The writers who initiated the petition say they will no longer participate in events held at the TPL unless the library cancels my talk, which is fine, I suppose. It is their prerogative if they wish to hold readings for their friends in spaces untainted by free thought. Surely the condos their parents bought them have shared rec rooms available for such gatherings? Cozy bubbles seem better suited for those needing to protect themselves from triggers such as people with different opinions and experiences, anyway.

The whole scene strikes me as nauseatingly elitist, especially the entitlement with which these ‘progressive’ people approach members of the public — in this case, women with no particular social, political, or economic power — as though they should have the power to determine what we all think or say. As though they have the right to dictate what a library, of all places, should allow to be discussed within its walls.

These protesters are primarily middle- and upper-class people who have had access to opportunities most people in this world have not. Who live in relative safety, free from state persecution — who have the privilege of freedom in a world that continues to host dictatorships and incredibly repressive regimes that quite literally jail and murder those who fail to toe the party line. They have taken a postmodernist theory invented primarily within the walls of academia — that is, the notion that material reality is determined by inner feelings — and are attempting to impose it on the general public via force. These people have taken on the position of dictator, threatening to throw those who won’t adopt their nonsensical mantras in jail. Indeed, a former politician with the NDP, Canada’s leftist party, publicly claimed the event was ‘illegal’ while her supporters said I should be jailed.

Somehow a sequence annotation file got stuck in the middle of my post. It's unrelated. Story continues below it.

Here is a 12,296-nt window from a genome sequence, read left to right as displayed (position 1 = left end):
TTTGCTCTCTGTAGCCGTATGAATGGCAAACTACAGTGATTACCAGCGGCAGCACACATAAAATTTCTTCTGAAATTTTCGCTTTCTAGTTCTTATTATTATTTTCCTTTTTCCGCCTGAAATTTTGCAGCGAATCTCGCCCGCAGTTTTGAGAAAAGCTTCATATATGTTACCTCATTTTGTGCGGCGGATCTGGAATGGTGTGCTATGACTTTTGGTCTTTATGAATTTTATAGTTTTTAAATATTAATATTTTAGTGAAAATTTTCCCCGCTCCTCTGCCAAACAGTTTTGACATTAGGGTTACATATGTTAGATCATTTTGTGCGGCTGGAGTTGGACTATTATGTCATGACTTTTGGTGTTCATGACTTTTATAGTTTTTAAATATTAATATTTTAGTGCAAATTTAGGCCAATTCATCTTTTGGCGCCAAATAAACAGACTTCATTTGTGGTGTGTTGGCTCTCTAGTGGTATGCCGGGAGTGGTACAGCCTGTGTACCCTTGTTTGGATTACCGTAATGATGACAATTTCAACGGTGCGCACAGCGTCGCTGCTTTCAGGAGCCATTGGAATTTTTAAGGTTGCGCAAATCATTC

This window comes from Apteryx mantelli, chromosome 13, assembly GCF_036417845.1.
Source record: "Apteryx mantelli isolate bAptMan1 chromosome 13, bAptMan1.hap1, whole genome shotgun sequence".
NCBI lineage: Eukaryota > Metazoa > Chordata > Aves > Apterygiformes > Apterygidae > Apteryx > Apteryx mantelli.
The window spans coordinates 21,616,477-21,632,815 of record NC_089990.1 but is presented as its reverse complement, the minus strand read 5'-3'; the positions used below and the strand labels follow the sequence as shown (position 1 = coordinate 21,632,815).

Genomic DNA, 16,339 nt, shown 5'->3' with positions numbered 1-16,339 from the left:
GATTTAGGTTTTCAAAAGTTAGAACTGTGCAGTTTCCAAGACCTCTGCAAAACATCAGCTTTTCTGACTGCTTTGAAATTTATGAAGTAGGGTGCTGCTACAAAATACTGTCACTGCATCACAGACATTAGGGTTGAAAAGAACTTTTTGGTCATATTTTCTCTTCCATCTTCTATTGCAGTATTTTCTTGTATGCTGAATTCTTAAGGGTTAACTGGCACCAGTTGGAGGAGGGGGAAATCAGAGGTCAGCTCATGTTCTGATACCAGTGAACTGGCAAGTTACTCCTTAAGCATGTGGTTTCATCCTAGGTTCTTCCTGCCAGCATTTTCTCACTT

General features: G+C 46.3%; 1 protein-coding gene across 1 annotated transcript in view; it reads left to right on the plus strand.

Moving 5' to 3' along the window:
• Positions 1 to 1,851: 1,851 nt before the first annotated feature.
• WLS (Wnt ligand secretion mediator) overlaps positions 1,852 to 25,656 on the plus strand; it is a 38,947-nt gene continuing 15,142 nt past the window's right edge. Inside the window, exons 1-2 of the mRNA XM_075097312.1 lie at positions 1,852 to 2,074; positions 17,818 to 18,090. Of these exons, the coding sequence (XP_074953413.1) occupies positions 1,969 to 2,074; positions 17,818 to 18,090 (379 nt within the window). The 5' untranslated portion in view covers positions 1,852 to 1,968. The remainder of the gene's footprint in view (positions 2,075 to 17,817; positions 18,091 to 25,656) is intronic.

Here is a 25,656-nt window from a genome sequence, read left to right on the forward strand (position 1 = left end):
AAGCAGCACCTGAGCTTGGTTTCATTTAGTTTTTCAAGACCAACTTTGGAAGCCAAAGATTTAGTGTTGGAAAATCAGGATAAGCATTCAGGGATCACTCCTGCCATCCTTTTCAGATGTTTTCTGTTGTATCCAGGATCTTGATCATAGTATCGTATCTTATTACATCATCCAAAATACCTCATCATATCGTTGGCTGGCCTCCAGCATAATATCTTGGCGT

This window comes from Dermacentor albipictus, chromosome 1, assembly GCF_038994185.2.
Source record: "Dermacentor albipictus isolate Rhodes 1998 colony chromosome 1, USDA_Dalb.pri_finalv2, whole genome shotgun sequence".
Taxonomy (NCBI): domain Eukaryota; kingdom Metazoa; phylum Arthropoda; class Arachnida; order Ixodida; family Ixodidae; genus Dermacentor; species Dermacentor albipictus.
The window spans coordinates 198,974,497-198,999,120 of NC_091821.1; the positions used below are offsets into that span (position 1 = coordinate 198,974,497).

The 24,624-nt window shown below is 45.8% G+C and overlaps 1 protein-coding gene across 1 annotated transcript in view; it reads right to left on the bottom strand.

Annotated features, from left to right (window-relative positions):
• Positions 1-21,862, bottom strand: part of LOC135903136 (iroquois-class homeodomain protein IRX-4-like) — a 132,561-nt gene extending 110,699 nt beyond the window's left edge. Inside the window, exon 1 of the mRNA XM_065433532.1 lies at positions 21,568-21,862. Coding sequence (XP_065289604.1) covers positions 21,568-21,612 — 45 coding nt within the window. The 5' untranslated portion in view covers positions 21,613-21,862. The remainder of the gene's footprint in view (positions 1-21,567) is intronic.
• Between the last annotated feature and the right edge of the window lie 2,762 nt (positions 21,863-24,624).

On Thursday, Toronto mayor John Tory said he had contacted the library in an attempt to have the event canceled and is ‘disappointed’ the library declined to do so. What is in fact ‘disappointing’ (indeed, appalling) is that the mayor of Toronto does not understand the TPL’s mandate as a public institution and opposes freedom of expression.

These leftists seem unaware that opposition to free speech has not treated their presumed heroes kindly. They have so easily forgotten Emma Goldman, who was imprisoned for distributing information about birth control. And Rosa Luxemburg, arrested and killed by the GKSD, a German paramilitary unit instructed to suppress the communists. Surely the suffragettes deserved to be jailed and beaten for fighting to win women the right to vote, as their ideas were deemed too ‘radical’, not only by their opponents but other feminists and abolitionists. They have apparently not paid much attention to the female activists arrested and tortured in Saudi Arabia for advocating that women be allowed to drive. Journalists continue to be murdered in Mexico for reporting on police corruption and the drug war. But no matter. Protecting free expression is clearly a relic of the past, before we had multi-billion-dollar social media companies on hand to police dangerous speech. (‘On top of that, she has been banned from Twitter for violating their Hateful Conduct Policy’, the petition reads, as though In Big Tech We Trust is an appropriate mantra for supposed social justice advocates.)

At what point in history has suppressing subversive speech benefited the marginalized? Or anyone, really?